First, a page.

ARIZONA MEMORIES FROM THE '70S
AN EIGHT, ARIZONA PBS PRODUCTION
JANUARY 23 AT 7 PM
— Alice Cooper, Mary Jo West,
Al McCoy, Hans Olson, Kay Butler,
Danny Zelisko, Bob Boze Bell, Jana Bommersbach, The Tubes, Marty Manning, Frank Kush, Governor Raul Castro and many more share their memories —
— Featuring Wallace & Ladmo 's Pat McMahon —
Arizona in the 1970s was a time of unexpected change, unprecedented extremes and unbelievable highs and lows. The Phoenix Suns got their shot in the 1976 NBA playoffs, in triple overtime. (Many fans still refer to it as the greatest basketball game ever played.) ASU's football team played in five out of the first seven Fiesta Bowls, winning all but one. Women made history in media, business, and politics with firsts as TV anchors, judges, and mayors. Arizonans elected the state's first Hispanic governor. The state faced a series of devastating tragedies from the murder of reporter Don Bolles to the marauding Tison gang. The Arizona desert weathered an unusual series of violent storms — resulting in more than one 100-year flood. Miles of new highways and housing developments continued to feed Arizona's growth. Promoters even brought the beach to the desert and called it Big Surf. And the events unfolded with the distinctive '70s soundtrack which Arizonans Alice Cooper, The Tubes, and Stevie Nicks helped define. Arizona Memories from the '70s presents a revealing look at the times and the people of an unforgettable decade. The Eight production airs Sunday, Jan. 23, 2011 at 7 p.m. on Eight , Arizona PBS.
“As with previous Arizona Memories productions, we began our research by putting out a request to our viewers,” said the show's producer John Booth. “We asked them to ‘share your Arizona memories from the 1970s.' The response was tremendous.”
Home movies, family photos, concert posters and ticket stubs, newspaper articles, and all kinds of memorabilia were soon made available to our station. The emails were filled with stories about the famous 100-year floods that just kept coming; the packed stadiums at the sporting events with the Phoenix Suns, ASU vs. U of A, and Phoenix Roadrunner hockey; tubing the Salt River; the arrival of Big Surf; and the Valley's music scene.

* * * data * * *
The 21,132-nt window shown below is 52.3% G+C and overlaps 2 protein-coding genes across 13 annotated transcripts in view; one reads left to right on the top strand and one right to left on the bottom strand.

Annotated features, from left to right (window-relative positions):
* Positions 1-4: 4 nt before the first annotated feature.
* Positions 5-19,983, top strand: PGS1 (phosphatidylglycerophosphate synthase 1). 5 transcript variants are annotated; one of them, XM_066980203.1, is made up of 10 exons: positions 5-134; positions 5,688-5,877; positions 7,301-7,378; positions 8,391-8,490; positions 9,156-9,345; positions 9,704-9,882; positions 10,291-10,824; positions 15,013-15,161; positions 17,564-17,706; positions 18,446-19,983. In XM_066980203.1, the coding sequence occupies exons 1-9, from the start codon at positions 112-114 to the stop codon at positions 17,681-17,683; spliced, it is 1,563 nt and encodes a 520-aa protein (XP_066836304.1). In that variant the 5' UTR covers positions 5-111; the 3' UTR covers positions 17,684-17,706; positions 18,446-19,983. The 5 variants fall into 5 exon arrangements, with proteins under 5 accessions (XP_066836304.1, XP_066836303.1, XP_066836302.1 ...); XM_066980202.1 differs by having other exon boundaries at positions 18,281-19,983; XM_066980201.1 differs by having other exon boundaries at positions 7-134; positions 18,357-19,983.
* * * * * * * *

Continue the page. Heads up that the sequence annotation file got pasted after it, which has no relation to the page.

“This really was a labor of love, sorting through all the materials we received,” said Booth. “I grew up in Arizona, so this process was a great trek down memory lane. I remember riding my bike up and down Mill Avenue, going to concerts at the Celebrity Theatre, listening to a fledgling radio station called KDKB, and watching new neighborhoods and freeways being build throughout the Valley, and in my own backyard.”
The interviews include reporters who were covering the big stories — Al McCoy, Jana Bommersbach, Bob Boze Bell, Mary Jo West — and those making history — Governor Raul Castro, Frank Kush. Our cameras also captured the major players in Arizona's music scene, including Danny Zelisko, Alice Cooper and The Tubes, talking about what it was like back in the day.
Arizona Memories from the '70s explores the more serious events of the decade as well. Blacks, American Indians, and Hispanics called for fair pay, opportunities in the workplace and equal treatment in schools. Arizonan Cesar Chavez led strikes, boycotts and marches for better pay and working conditions for farm workers.
In the first half of the decade three powerful storms hit Arizona, destroying or damaging nearly 1,000 homes. Between October 1977 and February 1980, there were seven floods. Phoenix was declared a disaster area three times and 18 people lost their lives. In the summer of 1978, state prison escapees known as the “Tison gang” went on a murder spree.
But no crime shocked the state like the murder of Arizona Republic reporter Don Bolles. Bolles' stories had exposed land fraud, organized crime and government corruption. And, like something out of a crime novel, on a hot summer afternoon, Bolles went out to his car, started the ignition, pulled out a few feet and a remote-controlled dynamite bomb exploded. Three men were eventually tried for the Bolles murder. Their cases were not settled until the 1990s.
“Once again, our audience came through with wonderful material to help us tell the story,” said Booth. “For a little while, Arizona Memories from the '70s turns back the clock to capture the mood, the events and the people who made that time special and influenced Arizona's future.”
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